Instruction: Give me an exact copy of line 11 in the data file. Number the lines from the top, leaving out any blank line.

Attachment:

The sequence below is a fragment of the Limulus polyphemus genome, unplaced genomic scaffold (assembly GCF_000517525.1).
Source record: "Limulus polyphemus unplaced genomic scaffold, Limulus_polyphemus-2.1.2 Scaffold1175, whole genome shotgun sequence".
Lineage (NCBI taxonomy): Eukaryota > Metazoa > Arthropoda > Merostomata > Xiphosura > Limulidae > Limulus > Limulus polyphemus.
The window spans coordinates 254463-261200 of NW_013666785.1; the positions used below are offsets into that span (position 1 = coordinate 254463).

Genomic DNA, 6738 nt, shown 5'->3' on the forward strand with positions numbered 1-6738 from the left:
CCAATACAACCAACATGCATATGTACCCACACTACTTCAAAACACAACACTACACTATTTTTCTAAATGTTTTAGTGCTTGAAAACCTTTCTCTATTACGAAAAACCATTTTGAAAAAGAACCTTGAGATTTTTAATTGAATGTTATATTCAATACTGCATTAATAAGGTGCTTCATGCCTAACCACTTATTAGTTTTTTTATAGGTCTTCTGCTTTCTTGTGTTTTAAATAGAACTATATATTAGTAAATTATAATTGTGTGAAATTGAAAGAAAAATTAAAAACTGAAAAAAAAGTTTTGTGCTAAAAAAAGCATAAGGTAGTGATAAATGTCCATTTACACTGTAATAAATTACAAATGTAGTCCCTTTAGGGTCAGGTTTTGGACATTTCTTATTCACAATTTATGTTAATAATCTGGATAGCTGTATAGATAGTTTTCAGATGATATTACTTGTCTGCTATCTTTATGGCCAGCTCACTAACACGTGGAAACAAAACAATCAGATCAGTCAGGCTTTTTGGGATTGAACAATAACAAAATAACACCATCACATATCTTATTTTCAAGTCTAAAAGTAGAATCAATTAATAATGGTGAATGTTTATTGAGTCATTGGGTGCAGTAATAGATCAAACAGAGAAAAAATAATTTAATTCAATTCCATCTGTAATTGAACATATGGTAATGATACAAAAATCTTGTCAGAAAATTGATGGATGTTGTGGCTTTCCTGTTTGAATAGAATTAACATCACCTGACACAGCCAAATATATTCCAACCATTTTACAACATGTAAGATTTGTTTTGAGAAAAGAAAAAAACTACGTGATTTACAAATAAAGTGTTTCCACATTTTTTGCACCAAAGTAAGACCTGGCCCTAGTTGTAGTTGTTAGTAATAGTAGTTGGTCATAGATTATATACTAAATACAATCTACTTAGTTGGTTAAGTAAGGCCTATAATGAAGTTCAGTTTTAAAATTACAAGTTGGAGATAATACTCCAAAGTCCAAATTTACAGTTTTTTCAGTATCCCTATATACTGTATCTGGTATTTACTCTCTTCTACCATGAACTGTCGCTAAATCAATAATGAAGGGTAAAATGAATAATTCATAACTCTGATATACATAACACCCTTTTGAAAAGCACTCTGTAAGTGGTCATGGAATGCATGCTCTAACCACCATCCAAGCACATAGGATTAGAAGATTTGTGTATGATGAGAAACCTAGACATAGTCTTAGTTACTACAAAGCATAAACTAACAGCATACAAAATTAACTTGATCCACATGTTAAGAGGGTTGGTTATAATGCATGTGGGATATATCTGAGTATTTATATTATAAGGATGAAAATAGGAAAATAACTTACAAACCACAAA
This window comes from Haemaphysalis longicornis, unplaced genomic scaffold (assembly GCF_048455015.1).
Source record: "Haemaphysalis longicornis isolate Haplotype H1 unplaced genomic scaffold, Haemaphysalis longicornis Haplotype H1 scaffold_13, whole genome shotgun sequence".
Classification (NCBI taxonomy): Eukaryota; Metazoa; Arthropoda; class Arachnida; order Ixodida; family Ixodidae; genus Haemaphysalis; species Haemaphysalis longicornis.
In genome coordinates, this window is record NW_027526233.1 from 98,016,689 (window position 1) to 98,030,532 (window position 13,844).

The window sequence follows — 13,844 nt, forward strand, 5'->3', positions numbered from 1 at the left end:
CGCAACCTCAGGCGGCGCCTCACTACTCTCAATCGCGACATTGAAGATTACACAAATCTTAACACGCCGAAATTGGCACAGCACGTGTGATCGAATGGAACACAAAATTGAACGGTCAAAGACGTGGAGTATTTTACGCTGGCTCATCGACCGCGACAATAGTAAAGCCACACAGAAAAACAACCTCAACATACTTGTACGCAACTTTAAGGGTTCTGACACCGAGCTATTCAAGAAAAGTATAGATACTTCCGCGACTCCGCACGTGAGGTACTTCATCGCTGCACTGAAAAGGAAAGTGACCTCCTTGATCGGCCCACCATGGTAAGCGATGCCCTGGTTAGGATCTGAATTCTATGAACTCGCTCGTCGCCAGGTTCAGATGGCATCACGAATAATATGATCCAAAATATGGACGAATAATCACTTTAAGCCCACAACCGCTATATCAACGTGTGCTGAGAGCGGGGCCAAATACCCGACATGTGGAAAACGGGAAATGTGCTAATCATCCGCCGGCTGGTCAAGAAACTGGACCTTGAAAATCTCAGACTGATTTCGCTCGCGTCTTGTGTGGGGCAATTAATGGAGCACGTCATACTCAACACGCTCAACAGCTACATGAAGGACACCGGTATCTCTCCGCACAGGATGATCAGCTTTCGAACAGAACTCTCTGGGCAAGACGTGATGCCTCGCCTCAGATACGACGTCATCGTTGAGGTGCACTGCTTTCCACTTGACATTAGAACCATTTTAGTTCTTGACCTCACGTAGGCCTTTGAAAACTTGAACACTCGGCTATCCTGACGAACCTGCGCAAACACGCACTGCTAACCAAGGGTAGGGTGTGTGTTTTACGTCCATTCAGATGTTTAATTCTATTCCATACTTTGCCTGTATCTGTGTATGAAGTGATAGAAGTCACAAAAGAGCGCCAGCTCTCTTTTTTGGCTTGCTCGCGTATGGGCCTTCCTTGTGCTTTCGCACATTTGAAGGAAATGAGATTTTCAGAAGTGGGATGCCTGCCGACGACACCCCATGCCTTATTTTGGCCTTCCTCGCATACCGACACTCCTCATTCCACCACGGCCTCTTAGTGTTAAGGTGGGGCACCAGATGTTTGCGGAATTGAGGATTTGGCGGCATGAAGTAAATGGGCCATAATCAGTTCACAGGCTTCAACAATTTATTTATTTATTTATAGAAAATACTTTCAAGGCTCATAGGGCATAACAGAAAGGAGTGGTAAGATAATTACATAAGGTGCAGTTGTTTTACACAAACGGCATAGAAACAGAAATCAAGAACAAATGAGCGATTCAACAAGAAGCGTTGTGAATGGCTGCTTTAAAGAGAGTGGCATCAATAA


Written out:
The window sequence follows — 13,844 nt, forward strand, 5'->3', positions numbered from 1 at the left end: